"You need to get rid of all juice, soda and candy in the house," my sons' pediatric dentist scolded as he pulled me out into the hall after their appointments. "Your boys' teeth show signs of decay. You aren't being strict enough."
My face turned red as I tried to keep my voice from shaking, "Could you talk to them about their teeth and what they need to do?" I asked.
"No, I need to keep a positive relationship with them. You need to do a better job of making sure they brush and floss and keep sugar away from them." he told me as he walked away.
Having kids with special needs means that I have extra parenting duties on top of the regular ones most parents have. For my son on the autism spectrum it means that I'm helping interpret the outside world's expectations for him. I'm checking his understanding and perspective and filling in the holes when he misinterprets meaning and context. Most importantly, I'm helping him learn how to self-advocate so he can explain himself to others and get the help he may need when we aren't together.
For my son with ADHD and anxiety extra parenting means time spent reassuring him when he doubts himself and thinks he's a bad kid. It means helping him structure how he uses time because he doesn't have a good sense of how long homework or other responsibilities will take. It means helping him learn how to manage his strong emotions and cope when he feels overwhelmed so he can build his sense of resilience.
For my youngest son who can become inflexible when he's anxious or stressed, it means validating what he's feeling in the moment and helping him express his concerns. Usually once he feels understood, he's much more flexible and can move on to homework or whatever chore needs to get done.
Like all families, we need moments where we aren't working on a skill or focusing on what's challenging. I wish the professionals who are supposed to be helping me understood that my first priority is helping my kids feel safe and understood in a world that is often chaotic and unpredictable to them. I wish they could take my reality into account before assigning blame and mandating changes that feel impossible to implement.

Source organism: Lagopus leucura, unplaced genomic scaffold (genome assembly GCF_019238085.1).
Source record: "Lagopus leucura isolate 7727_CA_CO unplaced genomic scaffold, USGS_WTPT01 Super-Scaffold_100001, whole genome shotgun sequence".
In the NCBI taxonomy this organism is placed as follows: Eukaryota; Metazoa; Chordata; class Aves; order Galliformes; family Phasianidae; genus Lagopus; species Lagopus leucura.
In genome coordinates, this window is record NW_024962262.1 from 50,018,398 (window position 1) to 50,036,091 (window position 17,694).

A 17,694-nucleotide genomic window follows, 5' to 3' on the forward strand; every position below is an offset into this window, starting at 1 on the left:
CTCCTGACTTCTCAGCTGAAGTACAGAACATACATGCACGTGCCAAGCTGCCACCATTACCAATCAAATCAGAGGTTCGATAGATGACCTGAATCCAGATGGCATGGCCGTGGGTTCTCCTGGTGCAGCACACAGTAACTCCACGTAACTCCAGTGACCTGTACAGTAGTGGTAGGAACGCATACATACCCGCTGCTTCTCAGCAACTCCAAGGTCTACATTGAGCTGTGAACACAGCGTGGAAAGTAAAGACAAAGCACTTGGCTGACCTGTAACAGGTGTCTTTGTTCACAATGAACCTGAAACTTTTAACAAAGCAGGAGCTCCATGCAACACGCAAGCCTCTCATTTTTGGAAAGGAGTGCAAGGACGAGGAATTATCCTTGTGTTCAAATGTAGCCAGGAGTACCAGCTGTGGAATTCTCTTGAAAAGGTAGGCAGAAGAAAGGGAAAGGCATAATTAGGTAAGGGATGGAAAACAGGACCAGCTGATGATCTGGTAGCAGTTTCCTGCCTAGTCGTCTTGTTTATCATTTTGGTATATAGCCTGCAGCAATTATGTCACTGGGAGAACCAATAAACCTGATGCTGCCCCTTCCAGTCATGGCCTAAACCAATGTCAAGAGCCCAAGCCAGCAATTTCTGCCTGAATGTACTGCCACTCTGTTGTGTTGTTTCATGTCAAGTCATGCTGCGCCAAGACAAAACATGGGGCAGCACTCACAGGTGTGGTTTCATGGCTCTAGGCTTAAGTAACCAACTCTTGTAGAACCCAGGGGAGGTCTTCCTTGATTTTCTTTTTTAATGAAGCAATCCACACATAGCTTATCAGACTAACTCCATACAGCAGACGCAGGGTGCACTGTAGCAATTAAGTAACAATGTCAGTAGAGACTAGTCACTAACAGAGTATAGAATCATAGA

Tips for parents and helpers
- Professionals can say: "What have you already tried?" "Has anything worked?" "What could you try next?" "This is hard for many families."
- You can say: "I agree there's a problem and I have a lot of different priorities I need to address for my child. Can you help me figure out what might work for my family?"
- Recognize when you are in survival mode: Sometimes professionals get into lecture mode and aren't really looking for a problem solving kind of conversation. I'm not someone who learns from being lectured to (does anyone?). So when I get asked questions that will lead to a lecture, I sometimes tell a white lie. It saves me emotional pain and shame. I already know I'm supposed to be doing more (flossing) or less (sugar eating) of some behavior. The one caveat where I will not lie is when the answer impacts medical procedures or medication.
- Provide resources: Donate a copy of Parenting without Panic to the professionals on your team to help them understand the parents' perspective. As an added bonus, they'll have the resource for other families in their practice.